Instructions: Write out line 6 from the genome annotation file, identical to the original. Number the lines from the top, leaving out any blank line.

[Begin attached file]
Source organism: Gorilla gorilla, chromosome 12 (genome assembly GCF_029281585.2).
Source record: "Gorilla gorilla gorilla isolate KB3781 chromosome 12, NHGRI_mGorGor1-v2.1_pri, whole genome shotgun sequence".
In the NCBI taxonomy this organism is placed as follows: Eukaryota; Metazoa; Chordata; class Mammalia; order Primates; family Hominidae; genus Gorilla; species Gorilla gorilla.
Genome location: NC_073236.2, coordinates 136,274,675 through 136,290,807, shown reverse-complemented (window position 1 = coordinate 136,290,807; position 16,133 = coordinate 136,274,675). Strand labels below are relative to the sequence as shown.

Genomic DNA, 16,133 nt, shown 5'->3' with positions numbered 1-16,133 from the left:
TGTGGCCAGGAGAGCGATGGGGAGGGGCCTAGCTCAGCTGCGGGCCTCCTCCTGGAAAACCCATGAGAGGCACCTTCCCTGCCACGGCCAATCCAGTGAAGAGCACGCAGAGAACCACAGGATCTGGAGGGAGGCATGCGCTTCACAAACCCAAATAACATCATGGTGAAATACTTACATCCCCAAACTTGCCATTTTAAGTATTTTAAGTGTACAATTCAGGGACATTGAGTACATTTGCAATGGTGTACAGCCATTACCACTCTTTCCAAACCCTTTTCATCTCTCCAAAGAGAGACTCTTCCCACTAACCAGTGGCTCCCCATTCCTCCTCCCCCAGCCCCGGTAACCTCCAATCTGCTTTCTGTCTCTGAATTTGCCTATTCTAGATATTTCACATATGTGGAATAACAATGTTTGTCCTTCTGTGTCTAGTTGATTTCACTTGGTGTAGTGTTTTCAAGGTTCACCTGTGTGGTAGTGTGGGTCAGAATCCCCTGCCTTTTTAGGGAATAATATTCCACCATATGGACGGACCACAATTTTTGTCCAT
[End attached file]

TGTGGCCAGGAGAGCGATGGGGAGGGGCCTAGCTCAGCTGCGGGCCTCCTCCTGGAAAACCCATGAGAGGCACCTTCCCTGCCACGGCCAATCCAGTGAAGAGCACGCAGAGAACCACAGGATCTGGAGGGAGGCATGCGCTTCACAAACCCAAATAACATCATGGTGAAATACTTACATCCCCAAACTTGCCATTTTAAGTATTTTAAGTGTACAATTCAGGGACATTGAGTACATTTGCAATGGTGTACAGCCATTACCACTCTTTCCAAACCCTTTTCATCTCTCCAAAGAGAGACTCTTCCCACTAACCAGTGGCTCCCCATTCCTCCTCCCCCAGCCCCGGTAACCTCCAATCTGCTTTCTGTCTCTGAATTTGCCTATTCTAGATATTTCACATATGTGGAATAACAATGTTTGTCCTTCTGTGTCTAGTTGATTTCACTTGGTGTAGTGTTTTCAAGGTTCACCTGTGTGGTAGTGTGGGTCAGAATCCCCTGCCTTTTTAGGGAATAATATTCCACCATATGGACGGACCACAATTTTTGTCCAT